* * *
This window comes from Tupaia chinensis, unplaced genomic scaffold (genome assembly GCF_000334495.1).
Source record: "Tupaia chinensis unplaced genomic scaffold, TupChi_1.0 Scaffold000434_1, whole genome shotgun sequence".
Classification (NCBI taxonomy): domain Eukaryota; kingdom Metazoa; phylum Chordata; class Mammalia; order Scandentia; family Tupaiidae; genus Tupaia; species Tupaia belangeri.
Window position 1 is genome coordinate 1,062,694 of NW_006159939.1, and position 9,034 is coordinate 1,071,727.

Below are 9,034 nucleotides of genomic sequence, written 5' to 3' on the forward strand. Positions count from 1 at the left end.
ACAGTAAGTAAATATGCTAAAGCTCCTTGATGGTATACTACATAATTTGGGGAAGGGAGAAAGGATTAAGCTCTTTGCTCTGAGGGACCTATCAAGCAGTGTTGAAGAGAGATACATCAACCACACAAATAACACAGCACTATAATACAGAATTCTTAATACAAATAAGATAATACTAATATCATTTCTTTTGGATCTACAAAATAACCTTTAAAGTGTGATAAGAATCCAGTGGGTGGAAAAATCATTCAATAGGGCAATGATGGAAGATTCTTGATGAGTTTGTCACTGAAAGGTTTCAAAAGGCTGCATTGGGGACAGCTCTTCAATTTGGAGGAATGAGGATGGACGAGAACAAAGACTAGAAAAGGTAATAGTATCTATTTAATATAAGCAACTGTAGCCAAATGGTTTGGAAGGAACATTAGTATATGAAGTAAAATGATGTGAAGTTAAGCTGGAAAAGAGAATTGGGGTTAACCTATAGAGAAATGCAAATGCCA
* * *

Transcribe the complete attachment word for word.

This window comes from Tupaia chinensis, unplaced genomic scaffold (genome assembly GCF_000334495.1).
Source record: "Tupaia chinensis unplaced genomic scaffold, TupChi_1.0 Scaffold000434_1, whole genome shotgun sequence".
Classification (NCBI taxonomy): domain Eukaryota; kingdom Metazoa; phylum Chordata; class Mammalia; order Scandentia; family Tupaiidae; genus Tupaia; species Tupaia belangeri.
Window position 1 is genome coordinate 1,062,694 of NW_006159939.1, and position 9,034 is coordinate 1,071,727.

Below are 9,034 nucleotides of genomic sequence, written 5' to 3' on the forward strand. Positions count from 1 at the left end.
ACAGTAAGTAAATATGCTAAAGCTCCTTGATGGTATACTACATAATTTGGGGAAGGGAGAAAGGATTAAGCTCTTTGCTCTGAGGGACCTATCAAGCAGTGTTGAAGAGAGATACATCAACCACACAAATAACACAGCACTATAATACAGAATTCTTAATACAAATAAGATAATACTAATATCATTTCTTTTGGATCTACAAAATAACCTTTAAAGTGTGATAAGAATCCAGTGGGTGGAAAAATCATTCAATAGGGCAATGATGGAAGATTCTTGATGAGTTTGTCACTGAAAGGTTTCAAAAGGCTGCATTGGGGACAGCTCTTCAATTTGGAGGAATGAGGATGGACGAGAACAAAGACTAGAAAAGGTAATAGTATCTATTTAATATAAGCAACTGTAGCCAAATGGTTTGGAAGGAACATTAGTATATGAAGTAAAATGATGTGAAGTTAAGCTGGAAAAGAGAATTGGGGTTAACCTATAGAGAAATGCAAATGCCA